Fifty seven dogs and puppies have been rescued from a dog meat farm by Humane Society International and Change for Animals Foundation in South Korea.
The dogs are now on their way to new lives in Northern California. The dogs range from beagles, poodles, and Korean Jindos to large Tosas and have spent their entire lives in small, filthy, crowded cages exposed to all weathers on the farm, waiting to be killed for their meat.
The dogs began arriving on March 16 into San Francisco, and are being sheltered at the San Francisco SPCA, which will evaluate and treat the animals for any medical issues.
Many will be transferred to HSI Emergency Placement Partners East Bay SPCA, Marin Humane Society and Sacramento SPCA to find the dogs homes. Media members are invited to watch the transfer on Friday, details below.
Adam Parascandola, HSI’s director of animal protection and crisis response, said: “These lucky dogs will live the rest of their lives as valued and treasured members of a forever family in the United States. These amazing animals are full of character, and will make loving and loyal companions. But millions more dogs back in South Korea will die for dog meat, so our work will continue, to shut down more farms and call for an end to this cruel trade. With the Winter Olympics coming to Seoul in 2018, we have a clear opportunity to end the dog meat trade as the world focuses on South Korea.”
Jennifer Chung, vice chair of the SF SPCA Board of Directors, said: “These incredible animals have survived unthinkable conditions and suffering as part of the dog meat industry. They deserve to spend the rest of their lives in loving homes. We are honored to be part of this project, which will increase awareness of the cruel dog meat industry. Ultimately, we’re hoping to completely end the practice of consuming dogs as food.”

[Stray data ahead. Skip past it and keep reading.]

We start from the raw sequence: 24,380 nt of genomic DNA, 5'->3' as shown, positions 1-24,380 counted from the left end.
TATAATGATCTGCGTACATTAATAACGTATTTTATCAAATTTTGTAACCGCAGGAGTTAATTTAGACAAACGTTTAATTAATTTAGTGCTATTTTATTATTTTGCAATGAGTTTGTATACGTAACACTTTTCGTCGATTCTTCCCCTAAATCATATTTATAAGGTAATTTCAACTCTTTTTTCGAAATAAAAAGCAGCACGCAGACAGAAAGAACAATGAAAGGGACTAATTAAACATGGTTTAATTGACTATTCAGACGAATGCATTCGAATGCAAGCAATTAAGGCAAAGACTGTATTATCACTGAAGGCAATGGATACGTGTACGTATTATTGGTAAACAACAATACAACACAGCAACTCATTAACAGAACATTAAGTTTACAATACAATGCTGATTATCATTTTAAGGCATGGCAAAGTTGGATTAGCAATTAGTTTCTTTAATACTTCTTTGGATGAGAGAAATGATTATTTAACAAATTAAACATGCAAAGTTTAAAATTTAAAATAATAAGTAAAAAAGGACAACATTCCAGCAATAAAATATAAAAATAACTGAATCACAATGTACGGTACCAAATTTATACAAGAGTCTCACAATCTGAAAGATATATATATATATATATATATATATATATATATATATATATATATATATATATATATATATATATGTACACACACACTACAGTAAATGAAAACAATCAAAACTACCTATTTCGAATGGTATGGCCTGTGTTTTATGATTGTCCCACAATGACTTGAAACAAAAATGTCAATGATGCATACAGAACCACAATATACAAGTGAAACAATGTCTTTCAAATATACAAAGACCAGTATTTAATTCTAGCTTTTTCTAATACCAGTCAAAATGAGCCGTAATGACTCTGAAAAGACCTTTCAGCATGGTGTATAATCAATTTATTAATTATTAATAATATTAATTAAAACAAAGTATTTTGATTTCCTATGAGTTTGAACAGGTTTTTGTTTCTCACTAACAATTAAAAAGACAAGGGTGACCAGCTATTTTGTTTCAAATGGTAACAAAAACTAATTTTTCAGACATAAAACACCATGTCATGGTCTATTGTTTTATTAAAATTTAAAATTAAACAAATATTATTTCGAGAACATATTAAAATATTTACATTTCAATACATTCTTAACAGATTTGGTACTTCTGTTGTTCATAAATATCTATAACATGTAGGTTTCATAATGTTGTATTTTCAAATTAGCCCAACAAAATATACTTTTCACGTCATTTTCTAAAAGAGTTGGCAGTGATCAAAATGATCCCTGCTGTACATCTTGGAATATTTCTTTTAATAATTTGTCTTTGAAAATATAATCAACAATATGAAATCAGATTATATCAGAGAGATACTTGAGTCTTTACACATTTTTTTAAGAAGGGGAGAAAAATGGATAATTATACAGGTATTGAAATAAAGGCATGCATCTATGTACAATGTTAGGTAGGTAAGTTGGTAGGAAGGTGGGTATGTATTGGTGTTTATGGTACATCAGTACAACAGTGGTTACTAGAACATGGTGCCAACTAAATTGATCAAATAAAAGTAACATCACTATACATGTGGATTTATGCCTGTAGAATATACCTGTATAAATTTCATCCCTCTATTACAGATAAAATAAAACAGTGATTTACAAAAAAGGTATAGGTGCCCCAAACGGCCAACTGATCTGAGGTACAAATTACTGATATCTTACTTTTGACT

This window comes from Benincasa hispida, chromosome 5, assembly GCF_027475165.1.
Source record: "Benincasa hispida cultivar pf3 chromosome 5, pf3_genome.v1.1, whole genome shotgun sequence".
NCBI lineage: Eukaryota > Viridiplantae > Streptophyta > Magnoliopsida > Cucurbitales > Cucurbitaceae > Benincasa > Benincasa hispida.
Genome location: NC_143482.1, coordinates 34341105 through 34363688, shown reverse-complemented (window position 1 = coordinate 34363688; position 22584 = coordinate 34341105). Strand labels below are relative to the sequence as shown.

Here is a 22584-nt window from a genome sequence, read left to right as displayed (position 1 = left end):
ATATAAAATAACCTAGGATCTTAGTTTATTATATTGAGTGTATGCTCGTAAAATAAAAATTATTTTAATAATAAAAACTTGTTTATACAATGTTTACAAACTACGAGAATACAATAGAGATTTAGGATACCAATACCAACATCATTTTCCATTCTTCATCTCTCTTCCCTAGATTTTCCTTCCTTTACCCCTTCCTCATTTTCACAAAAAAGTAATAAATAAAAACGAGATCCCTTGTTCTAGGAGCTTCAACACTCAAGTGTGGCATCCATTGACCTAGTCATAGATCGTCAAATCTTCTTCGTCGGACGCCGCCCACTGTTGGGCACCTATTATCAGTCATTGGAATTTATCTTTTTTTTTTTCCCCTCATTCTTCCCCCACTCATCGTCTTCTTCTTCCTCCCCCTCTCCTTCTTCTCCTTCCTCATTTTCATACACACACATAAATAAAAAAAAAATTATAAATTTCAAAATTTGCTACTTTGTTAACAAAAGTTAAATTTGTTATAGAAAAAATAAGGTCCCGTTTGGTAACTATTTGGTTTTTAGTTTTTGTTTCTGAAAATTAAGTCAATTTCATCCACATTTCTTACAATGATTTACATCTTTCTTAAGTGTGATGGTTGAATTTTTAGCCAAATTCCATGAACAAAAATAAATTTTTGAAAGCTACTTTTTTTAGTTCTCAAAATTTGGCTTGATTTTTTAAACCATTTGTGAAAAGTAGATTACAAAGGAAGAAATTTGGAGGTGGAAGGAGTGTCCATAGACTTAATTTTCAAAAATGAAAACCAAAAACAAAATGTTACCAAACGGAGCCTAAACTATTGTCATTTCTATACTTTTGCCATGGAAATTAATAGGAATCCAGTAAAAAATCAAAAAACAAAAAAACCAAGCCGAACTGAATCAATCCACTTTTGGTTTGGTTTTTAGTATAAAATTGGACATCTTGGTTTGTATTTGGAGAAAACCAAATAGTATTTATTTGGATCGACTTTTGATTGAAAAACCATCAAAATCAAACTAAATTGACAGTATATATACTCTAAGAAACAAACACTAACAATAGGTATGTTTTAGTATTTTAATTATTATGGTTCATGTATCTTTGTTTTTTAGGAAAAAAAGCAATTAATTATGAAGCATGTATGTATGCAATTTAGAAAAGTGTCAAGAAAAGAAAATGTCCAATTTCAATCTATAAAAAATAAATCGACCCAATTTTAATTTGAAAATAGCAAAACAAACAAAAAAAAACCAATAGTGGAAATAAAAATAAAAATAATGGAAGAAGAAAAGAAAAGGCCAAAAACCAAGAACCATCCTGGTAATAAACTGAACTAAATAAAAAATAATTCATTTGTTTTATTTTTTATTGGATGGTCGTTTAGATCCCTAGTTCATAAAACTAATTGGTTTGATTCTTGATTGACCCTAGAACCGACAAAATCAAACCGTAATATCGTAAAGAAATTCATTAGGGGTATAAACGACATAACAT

Allison Lindquist, president/CEO of the East Bay SPCA, said: “The East Bay SPCA is pleased to partner with other local animal welfare organizations to get these dogs any medical care they need, and into loving homes.”
Nancy McKenney, CEO of The Marin Humane Society, said: “Welcoming these dogs who’ve endured so much falls right in to our mission of saving animals, whenever called upon.”
Rick Johnson, Sacramento SPCA CEO, said: “We are honored to partner with HSI to change the lives of these specific dogs forever and hopefully bring change to those countries that choose to have dogs on their dinner plates instead of having them as valued companions and family members.”
HSI worked with the farmer to shut his doors for good and remove the dogs for rehoming in the U.S. As part of the plan, he signed an agreement with HSI to permanently close down the dog meat property and move into a new humane livelihood in crop farming. HSI will follow the farmer’s progress to ensure compliance.
In January, HSI and Change For Animals Foundation rescued 23 dogs from a South Korean dog meat farm, and worked with the farmer to convert to growing blueberries. All those dogs are now living in the United States with new families or undergoing rehabilitation with HSI’s Emergency Partner Shelters.